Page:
Of course, we have to say a bit about why it is the world’s slowest sports car. Part of the reason is its misleading marketing. It was made to be a sports vehicle, and yet it was pretty much a VW Beetle. Its horsepower was in the 30-60 range, which is underwhelming, to say the least.

All things considered, you should not be afraid to go after the VW Karmann Ghia. It is a fun vehicle with unique aesthetics. Plus, it seems like the appeal for it will only increase, so perhaps it may make a good investment.

How about a station wagon? A 1966 Ford Country Squire?

You know what? Station wagons are cool. People in America need to get over their prejudice towards these cars and embrace their utility. Because back in the day, American manufacturers did, in fact, make estate vehicles. We may want to deny it, or not think about it, but that does not make it untrue.

The 1966 Ford Country Squire is definitely not a popular classic. It is neither the most liked, nor very famous in general. Is it boring? Maybe a bit. I mean, its aesthetics are obviously nowhere near as slick as other models. It also looks a bit dorky. But perhaps that is where its charm lies!

You can find this vehicle at very affordable rates, usually within the $10,000 range. It is likely not the best first classic to have, but if you are an enthusiast it definitely deserves some attention. And as the previous entry in our list, this one may also appreciate in value. Just give it some time.

The father of oddball vehicles – 1957-1959 Ford Ranchero

The station wagons may be a bit weird, sure. Yet there is something seriously bizarre about the pickup-truck-wannabe sedans. Now, when you hear that, you probably picture an El Camino. These vehicles are now receiving a lot of love because they are essentially unlovable.

But what if I told you that another company did it first? That is absolutely right! The peculiar sedan pickups were done by Ford two years before Chevrolet decided to have their take. Sadly, the Ranchero is now pretty much forgotten, even though it sells at almost the same price as the El Camino. So what does that mean? You can find one for under $20,000, often as low as $15,000.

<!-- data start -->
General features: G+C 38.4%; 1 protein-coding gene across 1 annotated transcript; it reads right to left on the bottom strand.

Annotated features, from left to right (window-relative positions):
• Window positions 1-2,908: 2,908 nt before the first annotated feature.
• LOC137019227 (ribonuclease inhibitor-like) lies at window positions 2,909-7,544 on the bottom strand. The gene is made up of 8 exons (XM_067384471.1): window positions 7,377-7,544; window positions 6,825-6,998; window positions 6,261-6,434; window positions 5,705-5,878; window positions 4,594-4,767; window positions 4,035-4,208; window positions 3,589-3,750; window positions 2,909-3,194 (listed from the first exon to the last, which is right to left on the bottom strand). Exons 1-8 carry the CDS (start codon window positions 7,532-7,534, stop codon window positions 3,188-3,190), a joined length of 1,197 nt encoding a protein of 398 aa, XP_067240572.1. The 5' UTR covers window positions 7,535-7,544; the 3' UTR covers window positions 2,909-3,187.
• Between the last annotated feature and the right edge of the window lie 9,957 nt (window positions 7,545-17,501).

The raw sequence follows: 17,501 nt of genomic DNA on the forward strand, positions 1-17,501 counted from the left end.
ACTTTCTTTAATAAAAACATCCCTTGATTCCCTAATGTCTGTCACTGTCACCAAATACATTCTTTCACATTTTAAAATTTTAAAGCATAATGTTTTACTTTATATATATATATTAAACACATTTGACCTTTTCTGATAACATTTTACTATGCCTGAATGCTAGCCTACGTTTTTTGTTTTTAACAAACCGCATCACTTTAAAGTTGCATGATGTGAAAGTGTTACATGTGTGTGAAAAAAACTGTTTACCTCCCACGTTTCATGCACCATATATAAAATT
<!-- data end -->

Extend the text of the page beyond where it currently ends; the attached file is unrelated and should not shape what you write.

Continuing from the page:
Now, if I have to be honest, this is truly the LEAST interesting classic car for me. I enjoy odd vehicles, but this one is just… Not for me, I guess. So I have to give it the prize for being remarkably unremarkable. So much so that another model (the El Camino) surpassed it in its weirdness.

How to buy and ship a classic car across the States?

If you feel like you should now look some interesting classic vehicles up, that is awesome. As I said, they are often a good investment. Plus collecting classics makes for a great hobby as well. As you see, they are not necessarily expensive, and you can find many like-minded people, with whom to share this interest.

However, classics are not usually found at the most convenient of places. That means you will have to do some digging to find just the right one for you. Which may actually take you to the other side of the country. But do not worry! There is a pretty easy way to get a car delivered to you – shipping it.

We at Corsia Logistics can help you ship a classic car. We actually specialize in classic and high-end automobiles. We have transported thousands of them. We understand that such vehicles require special care. You cannot just ship them out in the open – you have to preserve them inside and outside. Call us now to discuss your shipping options and preferences. Thanks!